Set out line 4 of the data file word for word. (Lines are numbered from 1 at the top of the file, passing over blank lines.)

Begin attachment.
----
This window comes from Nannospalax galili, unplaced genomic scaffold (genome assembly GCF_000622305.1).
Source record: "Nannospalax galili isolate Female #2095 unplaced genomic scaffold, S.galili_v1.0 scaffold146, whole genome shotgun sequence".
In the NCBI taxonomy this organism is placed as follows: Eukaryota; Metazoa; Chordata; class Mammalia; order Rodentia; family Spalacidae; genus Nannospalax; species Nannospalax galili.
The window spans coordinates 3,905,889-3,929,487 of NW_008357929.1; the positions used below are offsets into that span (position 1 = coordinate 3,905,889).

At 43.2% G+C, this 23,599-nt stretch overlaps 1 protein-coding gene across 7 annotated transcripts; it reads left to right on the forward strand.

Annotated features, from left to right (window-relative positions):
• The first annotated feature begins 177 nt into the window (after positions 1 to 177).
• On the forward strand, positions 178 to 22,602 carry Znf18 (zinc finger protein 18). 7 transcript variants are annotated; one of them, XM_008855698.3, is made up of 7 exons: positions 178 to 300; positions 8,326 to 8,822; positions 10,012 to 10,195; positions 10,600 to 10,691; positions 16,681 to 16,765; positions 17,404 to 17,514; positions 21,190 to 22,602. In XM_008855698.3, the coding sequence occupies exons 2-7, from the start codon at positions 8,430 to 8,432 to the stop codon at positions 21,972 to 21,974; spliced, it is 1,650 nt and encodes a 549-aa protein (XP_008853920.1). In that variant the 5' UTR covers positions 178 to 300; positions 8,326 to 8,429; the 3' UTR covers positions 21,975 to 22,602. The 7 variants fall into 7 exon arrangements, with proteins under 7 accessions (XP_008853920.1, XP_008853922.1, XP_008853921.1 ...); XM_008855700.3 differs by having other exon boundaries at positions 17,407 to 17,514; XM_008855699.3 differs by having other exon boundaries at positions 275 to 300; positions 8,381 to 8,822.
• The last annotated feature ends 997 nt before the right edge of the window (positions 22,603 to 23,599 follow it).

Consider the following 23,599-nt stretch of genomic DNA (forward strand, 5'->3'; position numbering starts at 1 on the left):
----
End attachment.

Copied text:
The window spans coordinates 3,905,889-3,929,487 of NW_008357929.1; the positions used below are offsets into that span (position 1 = coordinate 3,905,889).